Tim Cook: Component Cost Breakdowns on Apple Products Are Nowhere Close to Being Accurate
During today's Q2 2015 earnings call, Apple CEO Tim Cook noted that Apple Watch margins are lower than the company average, and on a followup question about those margins in the context of the Apple Watch Edition's high price, Cook commented on the inaccuracy of estimated cost breakdowns on Apple products.
"I haven't seen [them for Apple Watch], but generally there are cost breakdowns around our products that are much different than the reality. I've never seen one that is anywhere close to being accurate," Cook said. He went on to say that the Apple Watch's functionality is "absolutely incredible" with a lot of new features and innovative technology.
We haven't seen cost breakdowns on the components of the Apple Watch hinting at a possible base unit price that would reveal Apple's profit margin, but such component breakdowns are often shared by analysts following device teardowns. The iPhone 6 and 6 Plus, for example, were estimated to have a parts and labor cost of approximately $200, resulting in a 69 percent gross profit margin based on the device's $649 base selling price.
iPhone 5s component cost was estimated to begin at $199, and iPad Air component cost was estimated to begin at $274. All of these estimates, which come from IHS iSuppli, include only part costs, leaving out other expenses like research and development, software creation, marketing, and distribution, which may explain Cook's comments on inaccuracy.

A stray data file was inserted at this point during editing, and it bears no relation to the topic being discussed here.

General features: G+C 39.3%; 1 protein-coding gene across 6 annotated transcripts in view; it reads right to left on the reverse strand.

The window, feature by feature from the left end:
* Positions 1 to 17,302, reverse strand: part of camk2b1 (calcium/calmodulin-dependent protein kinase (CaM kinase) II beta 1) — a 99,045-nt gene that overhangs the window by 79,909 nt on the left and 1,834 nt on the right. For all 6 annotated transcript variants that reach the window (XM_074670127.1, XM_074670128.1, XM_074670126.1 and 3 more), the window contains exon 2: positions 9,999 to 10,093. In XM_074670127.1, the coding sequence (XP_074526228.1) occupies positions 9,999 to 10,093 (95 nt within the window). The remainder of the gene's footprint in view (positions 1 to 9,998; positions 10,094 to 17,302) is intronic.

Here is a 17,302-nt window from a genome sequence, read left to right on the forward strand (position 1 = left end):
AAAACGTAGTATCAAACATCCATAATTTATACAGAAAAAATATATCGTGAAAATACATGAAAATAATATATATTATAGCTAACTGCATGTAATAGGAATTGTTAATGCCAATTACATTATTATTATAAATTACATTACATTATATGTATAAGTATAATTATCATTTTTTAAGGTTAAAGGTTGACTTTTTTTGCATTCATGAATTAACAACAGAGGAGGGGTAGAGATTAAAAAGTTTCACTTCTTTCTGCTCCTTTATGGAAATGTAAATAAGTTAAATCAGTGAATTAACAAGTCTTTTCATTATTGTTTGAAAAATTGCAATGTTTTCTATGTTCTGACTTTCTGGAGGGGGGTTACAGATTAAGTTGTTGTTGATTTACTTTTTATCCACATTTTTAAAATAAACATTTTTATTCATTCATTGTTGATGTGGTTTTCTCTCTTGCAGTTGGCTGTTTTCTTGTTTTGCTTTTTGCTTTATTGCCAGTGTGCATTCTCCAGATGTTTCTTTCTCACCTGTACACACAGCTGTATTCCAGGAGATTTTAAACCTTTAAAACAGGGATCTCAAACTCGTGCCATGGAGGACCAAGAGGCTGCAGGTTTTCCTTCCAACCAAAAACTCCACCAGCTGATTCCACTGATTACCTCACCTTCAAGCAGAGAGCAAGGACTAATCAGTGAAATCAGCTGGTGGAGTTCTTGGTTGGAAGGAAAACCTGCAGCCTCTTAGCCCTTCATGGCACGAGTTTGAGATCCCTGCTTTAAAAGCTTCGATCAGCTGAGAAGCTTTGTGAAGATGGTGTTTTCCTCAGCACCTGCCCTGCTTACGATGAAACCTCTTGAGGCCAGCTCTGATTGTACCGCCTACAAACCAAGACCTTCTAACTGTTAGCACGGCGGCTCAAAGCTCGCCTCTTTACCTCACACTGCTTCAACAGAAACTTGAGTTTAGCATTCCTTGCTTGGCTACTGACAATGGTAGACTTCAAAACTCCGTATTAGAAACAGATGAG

According to Cook, it's "intuitive" that Apple Watch margins would be lower than the company average during the first quarter, as the first quarter of any new product is "a learning period." Cook declined to provide guidance beyond the current quarter, but Apple Watch profit margins could improve in the future as component costs drop as they do over time with any new technology.
Top Rated Comments
When it comes to Samsung that is a reality. All they gotta do is tune into the Apple Keynotes and start copying ;)
First of, how do they even begin to measure this in the first place? Do they go by standard pricing for each component or are they doing some creative guess work in order to be smart about what Apple might pay for the various components? Because I can tell you for a fact that Apple do not pay regular prices for things like NAND, Sony camera modules etc that goes into their products as they are ordering hundreds of millions of these things..
No one is capable of knowing what kind of agreements that goes into making orders as huge as these, they are by far the largest in the industry.
You also have to take into account all the R&D that goes into each and every product, it's software, firmware, drivers etc.. Compared to the various other companies Apple is mostly doing all their work themselves in-terms for software development. Whereas Sony, Samsung etc.. Get their software delivered by Google, with most drivers and firmware as a part of Android. Apple is actually doing all this work themselves. They do of course have to do some optimisation and whatnot but it's not remotely close to amount of work Apple needs to put in as they are running their very own software, and they also like to have a hand in developing all kinds of drivers and firmwares for the various hardware as well.
They also need to drift the entire ecosystem with App Store etc.. Something Google is handling for the various other OEM's out there in-terms of Android.